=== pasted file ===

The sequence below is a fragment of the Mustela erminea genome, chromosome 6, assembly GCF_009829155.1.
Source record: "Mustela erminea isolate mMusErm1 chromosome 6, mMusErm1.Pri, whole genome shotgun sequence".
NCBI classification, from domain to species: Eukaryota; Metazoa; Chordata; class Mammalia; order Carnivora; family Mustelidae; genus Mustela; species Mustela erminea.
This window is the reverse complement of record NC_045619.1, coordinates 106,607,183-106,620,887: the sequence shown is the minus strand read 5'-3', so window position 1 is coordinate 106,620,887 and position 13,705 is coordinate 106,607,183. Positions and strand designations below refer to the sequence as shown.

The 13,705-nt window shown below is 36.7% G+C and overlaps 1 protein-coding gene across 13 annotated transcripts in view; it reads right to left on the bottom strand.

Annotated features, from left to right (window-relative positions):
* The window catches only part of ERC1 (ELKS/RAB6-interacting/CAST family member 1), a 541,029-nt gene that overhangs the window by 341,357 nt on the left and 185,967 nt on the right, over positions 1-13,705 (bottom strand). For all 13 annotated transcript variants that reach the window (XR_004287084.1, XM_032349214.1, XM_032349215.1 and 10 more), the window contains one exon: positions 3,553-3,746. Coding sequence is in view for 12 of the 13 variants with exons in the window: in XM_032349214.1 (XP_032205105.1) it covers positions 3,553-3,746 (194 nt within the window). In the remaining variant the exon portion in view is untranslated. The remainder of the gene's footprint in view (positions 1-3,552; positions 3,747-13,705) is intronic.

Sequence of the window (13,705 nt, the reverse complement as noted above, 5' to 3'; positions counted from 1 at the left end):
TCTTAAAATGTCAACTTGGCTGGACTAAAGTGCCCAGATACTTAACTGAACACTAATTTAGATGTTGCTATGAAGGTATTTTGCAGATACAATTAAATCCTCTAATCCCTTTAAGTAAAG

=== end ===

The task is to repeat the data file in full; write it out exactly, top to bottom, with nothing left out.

The sequence below is a fragment of the Mustela erminea genome, chromosome 6, assembly GCF_009829155.1.
Source record: "Mustela erminea isolate mMusErm1 chromosome 6, mMusErm1.Pri, whole genome shotgun sequence".
NCBI classification, from domain to species: Eukaryota; Metazoa; Chordata; class Mammalia; order Carnivora; family Mustelidae; genus Mustela; species Mustela erminea.
This window is the reverse complement of record NC_045619.1, coordinates 106,607,183-106,620,887: the sequence shown is the minus strand read 5'-3', so window position 1 is coordinate 106,620,887 and position 13,705 is coordinate 106,607,183. Positions and strand designations below refer to the sequence as shown.

The 13,705-nt window shown below is 36.7% G+C and overlaps 1 protein-coding gene across 13 annotated transcripts in view; it reads right to left on the bottom strand.

Annotated features, from left to right (window-relative positions):
* The window catches only part of ERC1 (ELKS/RAB6-interacting/CAST family member 1), a 541,029-nt gene that overhangs the window by 341,357 nt on the left and 185,967 nt on the right, over positions 1-13,705 (bottom strand). For all 13 annotated transcript variants that reach the window (XR_004287084.1, XM_032349214.1, XM_032349215.1 and 10 more), the window contains one exon: positions 3,553-3,746. Coding sequence is in view for 12 of the 13 variants with exons in the window: in XM_032349214.1 (XP_032205105.1) it covers positions 3,553-3,746 (194 nt within the window). In the remaining variant the exon portion in view is untranslated. The remainder of the gene's footprint in view (positions 1-3,552; positions 3,747-13,705) is intronic.

Sequence of the window (13,705 nt, the reverse complement as noted above, 5' to 3'; positions counted from 1 at the left end):
TCTTAAAATGTCAACTTGGCTGGACTAAAGTGCCCAGATACTTAACTGAACACTAATTTAGATGTTGCTATGAAGGTATTTTGCAGATACAATTAAATCCTCTAATCCCTTTAAGTAAAG